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Old 08-08-2015, 16:58   #49
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Re: Galley Sink Fills With Water

If I had my way every seacock would be in a sea chest, those needing to below the waterline,. Probably not practical for most considering space. Thread drift but food for thought, Only suction need be.
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Old 08-08-2015, 19:00   #50
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Re: Galley Sink Fills With Water

Quote:
Originally Posted by zboss View Post
...
To categorize the boat as being unsafe would not only contradict the designs of just about every renowned designer of traditional blue water sailboats...
They didn't make your boat unsafe--you did!

Quote:
Originally Posted by Rustic Charm View Post
Well, it's your boat and you have to live with it. I'm not sure what the 'high latitude' comment has to do with it, but then I guess I live in a low latitude area, so not familiar with the Middle latitudes. But those suggesting your boat is not safe I'd suggest have a point you should listen too. Whether you have made the boat unsafe from over loading or through a design flaw I'm not certain from what your saying. But your claim that there are many designs out there where manufacturers 'design' a boat with a seacock in a hard to get at place I just struggle to believe. For a start every manufacturer seeks to reach a basic survey requirement so that their prospective owners can place a boat in survey and what your suggesting would immediately rule out that proposition. For example, that means those manufacturers boats can never be used for hire.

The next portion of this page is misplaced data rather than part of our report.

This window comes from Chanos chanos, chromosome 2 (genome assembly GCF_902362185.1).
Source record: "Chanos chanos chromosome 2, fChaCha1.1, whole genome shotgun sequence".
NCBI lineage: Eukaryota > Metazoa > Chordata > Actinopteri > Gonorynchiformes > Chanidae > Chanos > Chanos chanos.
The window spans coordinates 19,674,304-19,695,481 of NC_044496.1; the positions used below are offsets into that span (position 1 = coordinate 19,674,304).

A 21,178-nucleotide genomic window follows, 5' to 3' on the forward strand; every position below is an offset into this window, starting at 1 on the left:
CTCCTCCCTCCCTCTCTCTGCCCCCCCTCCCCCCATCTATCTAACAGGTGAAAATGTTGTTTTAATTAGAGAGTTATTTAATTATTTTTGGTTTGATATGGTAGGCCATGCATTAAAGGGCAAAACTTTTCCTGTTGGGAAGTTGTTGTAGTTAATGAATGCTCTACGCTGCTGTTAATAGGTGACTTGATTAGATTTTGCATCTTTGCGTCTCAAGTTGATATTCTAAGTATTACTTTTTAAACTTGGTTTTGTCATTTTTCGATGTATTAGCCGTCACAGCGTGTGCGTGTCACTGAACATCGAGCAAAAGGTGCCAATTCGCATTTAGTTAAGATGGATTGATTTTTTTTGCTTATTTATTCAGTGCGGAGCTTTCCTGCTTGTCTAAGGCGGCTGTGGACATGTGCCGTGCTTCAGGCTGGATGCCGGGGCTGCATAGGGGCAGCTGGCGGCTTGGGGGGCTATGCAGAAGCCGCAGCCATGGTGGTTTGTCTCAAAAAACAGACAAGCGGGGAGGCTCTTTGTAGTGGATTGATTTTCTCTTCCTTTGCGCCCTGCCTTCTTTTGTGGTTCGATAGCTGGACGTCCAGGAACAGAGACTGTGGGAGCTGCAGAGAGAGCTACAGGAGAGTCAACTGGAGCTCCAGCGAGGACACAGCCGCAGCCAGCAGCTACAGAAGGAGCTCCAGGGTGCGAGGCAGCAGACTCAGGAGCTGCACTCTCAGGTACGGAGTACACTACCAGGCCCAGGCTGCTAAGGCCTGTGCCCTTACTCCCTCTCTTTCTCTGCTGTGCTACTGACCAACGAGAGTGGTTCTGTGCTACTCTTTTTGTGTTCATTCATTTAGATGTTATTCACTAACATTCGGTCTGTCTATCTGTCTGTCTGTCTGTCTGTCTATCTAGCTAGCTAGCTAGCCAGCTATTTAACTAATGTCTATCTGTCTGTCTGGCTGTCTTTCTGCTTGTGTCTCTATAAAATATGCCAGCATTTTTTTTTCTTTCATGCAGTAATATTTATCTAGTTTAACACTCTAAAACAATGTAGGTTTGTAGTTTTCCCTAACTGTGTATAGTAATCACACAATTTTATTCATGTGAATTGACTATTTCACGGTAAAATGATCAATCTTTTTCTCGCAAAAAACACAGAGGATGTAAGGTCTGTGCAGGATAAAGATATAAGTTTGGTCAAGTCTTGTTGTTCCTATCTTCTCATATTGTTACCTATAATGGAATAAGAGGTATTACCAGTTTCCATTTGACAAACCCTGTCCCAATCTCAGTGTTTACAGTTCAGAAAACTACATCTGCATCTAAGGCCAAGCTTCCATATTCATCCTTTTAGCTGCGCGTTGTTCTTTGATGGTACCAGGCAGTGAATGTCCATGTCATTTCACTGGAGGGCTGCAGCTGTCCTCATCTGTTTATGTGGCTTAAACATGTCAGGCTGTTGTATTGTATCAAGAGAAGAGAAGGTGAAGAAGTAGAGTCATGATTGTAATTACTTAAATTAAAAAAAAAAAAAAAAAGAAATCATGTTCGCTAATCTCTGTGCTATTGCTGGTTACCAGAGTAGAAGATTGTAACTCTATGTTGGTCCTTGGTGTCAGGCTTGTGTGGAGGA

It would also rule out any ability for that model of boat to be used in any catagory of racing (1-6) as an easily accessible seacock with an emergency plug is required for ALL. Even inshore racing. It's a very basic safety requirement and your boat seems to contradict that and your claiming manufacturers deliberately build new boats like that? Well, I doubt it. But I don't have the technical knowledge to be certain.

My boat has a centre line sink and it still gurgles in heavy seas and in really heavy seas I need to turn the seacock off or salt water is splashed lightly but annoyingly over the sink. It never fills the sink as it continuously empties. The plug won't remain in when this happens. But, when we are in seas like this I can't recall any time I needed to use the sink anyway. So the solution for me is to just turn it off whilst underway.

A picture of where your problem is might assist. Otherwise the easiest solution is to put a valve directly under the sink. But this doesn't fix the safety issue I suspect you have. peace now.
Very good post.

Quote:
Originally Posted by Schooner Chandlery View Post
...we can get huge water come in via the bilge pump exit...
You have an unsafe bilge pump installation.

Quote:
Originally Posted by CarinaPDX View Post
...
ABYC is really a guide; it is not legally required, and more to the point cannot anticipate every situation. So when there is a good case to deviate, and you understand the implications of that choice, don't be too reluctant. You are the one at risk in the middle of the ocean, so do the best for yourself.

Greg
This is simply very bad advice. Every skipper is also responsible for the safety of each of his crew. And he is responsible for any unsafe condition that he causes or condones.

Just a guide? Yes, for minimum safety standards.

NO check valves!
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Old 08-08-2015, 20:00   #51
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Re: Galley Sink Fills With Water